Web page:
Well, we got in the cable car which took a century to come around for us to get in to again - Adam and I jumped in with two japanese men and an ecuadorian man who was speaking to them in English who looked like their escort or tour guide or something, sat talking on his blue tooth mobile. At the last moment, an ecuadorian lady came scurrying in to catch the last tram going down - oh how lucky she was. We started to descend and the view of Quito and the bottom drew closer.......we must have been about 20 metres from the end when we heard a strange noise and the momentum of the cable car came to a stop.....
the power had gone.....and we were stuck only 20 metres from the end noooooo!!!!!
The cable car in front of us had just made it off so I guess god wanted us to marvel at the view a little longer of the disembarkment point - at least being stuck at the top you had a nice view. We sat in silence for a while and the Ecuadorian guy sneezed a couple of times and broke the silence by suggesting to the Japanese man sitting in the middle that he knew a really nice Peruvian restaurant that they should go eat at - then the Japanese man translated to the other Japanese man who translated it back with ´No´and then he translated back as ´No´ to the ecuadorian guide - it was so funny to watch!. The ecuadorian lady on the other hand provided us with some musical entertainment by playing this really funny ecuadorian music from her mobile phone to fill the silence.......
After waiting 30 minutes rocking silently in the cable car with still the same view of the disembarkment point just 20 metres away, the power was not coming back on and it was then decided we would have to be rescued via ladder! ha!
Having been living in the tropic humidity of the Amazon, I decided to get myself on a really good trekking tour up the second highest active volcano in Ecuador near Latacunga - Cotopaxi which means ´Neck of the Moon´ because the moon can be seen just above the peak. Cotopaxi stands at a snowcapped 5,897 metres surrounded by paramo (Andean Grassland that looks like those 80's troll toys). The guide took us to 4,500 metres in a truck up the volcano and kitted out in Andean clothing, we slowly hiked up Cotopaxi - the air was the freshest I have ever breathed in my life! but your breathing becomes a lot harder due to the extreme altitude. The view of the park is a very baron due to the volcanic rock and dirt everwhere (the volcano had been know to erupt in the past) our aim was to hike 300 metres to the refuge base where it starts to get more cold and icy. The strangest thing for me looking across the volcano was to see a group of school children literally crawling up the side, must have been a school trip or really harsh punishment!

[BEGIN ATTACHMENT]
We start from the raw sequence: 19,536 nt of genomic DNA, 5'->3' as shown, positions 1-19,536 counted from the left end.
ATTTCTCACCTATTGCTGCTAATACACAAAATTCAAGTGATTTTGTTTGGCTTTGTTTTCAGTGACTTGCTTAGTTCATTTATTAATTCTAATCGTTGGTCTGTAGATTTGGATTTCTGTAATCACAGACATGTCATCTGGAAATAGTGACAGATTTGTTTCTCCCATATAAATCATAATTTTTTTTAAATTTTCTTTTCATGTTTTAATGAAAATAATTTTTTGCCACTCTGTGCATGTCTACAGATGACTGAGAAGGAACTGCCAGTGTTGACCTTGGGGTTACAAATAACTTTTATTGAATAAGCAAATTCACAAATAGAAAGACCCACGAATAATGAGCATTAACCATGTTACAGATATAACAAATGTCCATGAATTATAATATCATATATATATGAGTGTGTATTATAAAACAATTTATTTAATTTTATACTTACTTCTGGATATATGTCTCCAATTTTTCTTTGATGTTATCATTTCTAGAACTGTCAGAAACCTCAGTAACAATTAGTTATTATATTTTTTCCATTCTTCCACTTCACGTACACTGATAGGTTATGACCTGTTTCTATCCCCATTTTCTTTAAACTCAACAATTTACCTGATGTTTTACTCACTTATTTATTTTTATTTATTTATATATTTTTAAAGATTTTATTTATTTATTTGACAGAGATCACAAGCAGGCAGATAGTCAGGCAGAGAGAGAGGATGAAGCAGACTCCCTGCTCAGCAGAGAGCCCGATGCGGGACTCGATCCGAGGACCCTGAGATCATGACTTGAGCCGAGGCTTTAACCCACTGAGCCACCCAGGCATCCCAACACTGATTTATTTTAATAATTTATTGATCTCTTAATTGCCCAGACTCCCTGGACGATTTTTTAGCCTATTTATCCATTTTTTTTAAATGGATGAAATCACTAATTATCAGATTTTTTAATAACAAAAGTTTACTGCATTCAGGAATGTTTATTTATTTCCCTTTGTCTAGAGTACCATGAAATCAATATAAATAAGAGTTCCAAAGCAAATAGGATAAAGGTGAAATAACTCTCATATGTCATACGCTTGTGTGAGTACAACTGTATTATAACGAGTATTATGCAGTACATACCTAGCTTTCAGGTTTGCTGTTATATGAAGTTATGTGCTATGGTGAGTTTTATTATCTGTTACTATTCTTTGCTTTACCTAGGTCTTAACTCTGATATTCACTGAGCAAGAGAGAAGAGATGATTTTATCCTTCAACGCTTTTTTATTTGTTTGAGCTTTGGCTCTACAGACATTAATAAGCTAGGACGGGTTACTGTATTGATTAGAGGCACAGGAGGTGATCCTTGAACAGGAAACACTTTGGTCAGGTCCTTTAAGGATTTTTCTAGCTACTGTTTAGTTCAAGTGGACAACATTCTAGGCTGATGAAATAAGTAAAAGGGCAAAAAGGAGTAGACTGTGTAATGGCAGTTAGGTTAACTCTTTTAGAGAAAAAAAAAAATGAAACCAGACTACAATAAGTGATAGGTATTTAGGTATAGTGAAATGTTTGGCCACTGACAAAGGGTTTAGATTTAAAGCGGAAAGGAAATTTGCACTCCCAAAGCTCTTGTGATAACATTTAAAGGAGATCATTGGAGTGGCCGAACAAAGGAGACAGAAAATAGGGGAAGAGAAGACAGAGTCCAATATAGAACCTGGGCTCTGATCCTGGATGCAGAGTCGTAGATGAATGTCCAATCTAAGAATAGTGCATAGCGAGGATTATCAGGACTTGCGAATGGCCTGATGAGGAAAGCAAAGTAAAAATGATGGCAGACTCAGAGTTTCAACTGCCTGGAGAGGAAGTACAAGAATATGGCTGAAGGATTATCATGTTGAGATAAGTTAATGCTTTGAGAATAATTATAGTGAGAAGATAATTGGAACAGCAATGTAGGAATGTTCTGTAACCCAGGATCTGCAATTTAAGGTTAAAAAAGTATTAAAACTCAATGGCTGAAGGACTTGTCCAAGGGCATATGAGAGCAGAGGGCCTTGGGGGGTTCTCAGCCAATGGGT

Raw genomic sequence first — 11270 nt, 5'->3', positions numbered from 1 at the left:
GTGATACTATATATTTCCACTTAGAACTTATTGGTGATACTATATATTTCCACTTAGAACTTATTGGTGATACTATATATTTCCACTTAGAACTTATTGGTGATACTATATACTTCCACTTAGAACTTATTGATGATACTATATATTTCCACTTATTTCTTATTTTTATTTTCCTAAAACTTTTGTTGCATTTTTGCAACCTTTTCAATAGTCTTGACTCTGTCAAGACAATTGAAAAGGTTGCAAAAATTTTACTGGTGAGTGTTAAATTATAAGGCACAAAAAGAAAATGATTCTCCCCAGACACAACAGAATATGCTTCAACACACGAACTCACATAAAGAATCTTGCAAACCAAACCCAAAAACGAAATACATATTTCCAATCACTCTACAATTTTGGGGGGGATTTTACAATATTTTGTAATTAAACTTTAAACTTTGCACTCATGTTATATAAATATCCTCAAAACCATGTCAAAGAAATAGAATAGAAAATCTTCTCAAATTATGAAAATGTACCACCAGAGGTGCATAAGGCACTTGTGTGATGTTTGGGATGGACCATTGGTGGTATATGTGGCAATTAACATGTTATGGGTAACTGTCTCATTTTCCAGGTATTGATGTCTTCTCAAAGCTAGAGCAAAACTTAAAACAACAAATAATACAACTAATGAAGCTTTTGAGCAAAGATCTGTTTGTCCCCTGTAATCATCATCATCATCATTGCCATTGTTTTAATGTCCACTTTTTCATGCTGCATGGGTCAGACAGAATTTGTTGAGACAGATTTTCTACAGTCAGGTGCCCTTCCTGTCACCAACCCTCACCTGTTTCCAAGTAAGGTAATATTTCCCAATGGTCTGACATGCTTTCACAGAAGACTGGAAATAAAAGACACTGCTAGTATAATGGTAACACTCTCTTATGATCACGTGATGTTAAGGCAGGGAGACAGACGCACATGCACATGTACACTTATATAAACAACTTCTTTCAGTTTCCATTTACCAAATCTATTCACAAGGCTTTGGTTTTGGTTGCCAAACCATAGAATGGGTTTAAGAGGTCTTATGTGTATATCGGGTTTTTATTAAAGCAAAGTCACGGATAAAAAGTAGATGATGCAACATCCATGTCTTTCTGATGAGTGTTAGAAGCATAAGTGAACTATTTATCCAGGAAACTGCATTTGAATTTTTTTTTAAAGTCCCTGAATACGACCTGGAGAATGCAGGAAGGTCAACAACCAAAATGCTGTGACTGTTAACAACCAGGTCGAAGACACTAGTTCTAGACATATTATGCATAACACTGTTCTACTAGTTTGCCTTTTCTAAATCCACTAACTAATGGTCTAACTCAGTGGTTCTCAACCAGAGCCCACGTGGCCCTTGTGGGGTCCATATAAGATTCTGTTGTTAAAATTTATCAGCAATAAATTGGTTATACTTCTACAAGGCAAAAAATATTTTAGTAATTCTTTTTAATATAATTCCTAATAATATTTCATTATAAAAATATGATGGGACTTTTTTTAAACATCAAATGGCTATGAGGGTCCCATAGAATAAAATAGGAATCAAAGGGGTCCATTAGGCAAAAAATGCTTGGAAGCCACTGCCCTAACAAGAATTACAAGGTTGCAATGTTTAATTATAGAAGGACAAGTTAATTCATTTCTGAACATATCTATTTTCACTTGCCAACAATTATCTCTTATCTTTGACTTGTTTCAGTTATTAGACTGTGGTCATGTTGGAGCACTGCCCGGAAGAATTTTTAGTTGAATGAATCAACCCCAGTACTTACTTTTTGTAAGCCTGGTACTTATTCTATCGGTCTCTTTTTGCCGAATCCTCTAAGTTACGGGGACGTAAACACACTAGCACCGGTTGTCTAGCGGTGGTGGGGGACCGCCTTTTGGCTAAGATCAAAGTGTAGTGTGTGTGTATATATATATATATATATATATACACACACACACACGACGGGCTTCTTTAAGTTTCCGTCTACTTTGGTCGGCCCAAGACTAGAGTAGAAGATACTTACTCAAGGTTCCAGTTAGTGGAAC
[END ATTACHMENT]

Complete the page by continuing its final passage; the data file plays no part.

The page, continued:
Reaching the refuge base at 4,800 metres, we stopped to eat and throw snowballs off the side until a few of us opted to go up to 5,000 metres to see the glacier (right up to the snowcapped bit) which was AMAZING - I looked up to the peak and could see tiny figures of mountaineers heading to the summit and the active crater at the top. At 5,000 metres you´re pretty much in the clouds so its a crazy experience, its probably the highest I have been on top of the world I´ve ever been - its awesome. Coming back down is a hell of a lot more fun - you pretty much have to slide! how often do you get to slide down a volcano?!?! Reaching the 4,500 mark again, we could feel a storm was a brewing but that didn´t stop the second half of our tour which was to bike down to the lake on mountain bikes! now that was intense! especially when you´re riding down with lightning bolts all around you! Having survived Cotopaxi and proud of myself that I didn't come off my mountain bike over the rough terrain- we drove to a sweet little farmhouse in the Andes called ´PapaGayo´ where they gave us chocolate cake and made the discovery of a hole under a tree where the farm dog lived with all her puppies running out of the hole! awwwww how much of a better day could I have had!
Adam left to fly back to the USA a few days before me so an Australian guy called Nathan moved in to Rita's spare room so we´ve been out and about around town. There´s this really cool church on a high hill on the north eastern side of the old town in Quito called La Basilica, its really gothic and instead of gargoyles, there are iguanas, reptiles and monkeys on the side of the church. You pay $2 to scale the spiral staircase and over a rickety wooden plank and ladders to the top of the clock towers - pretty cool.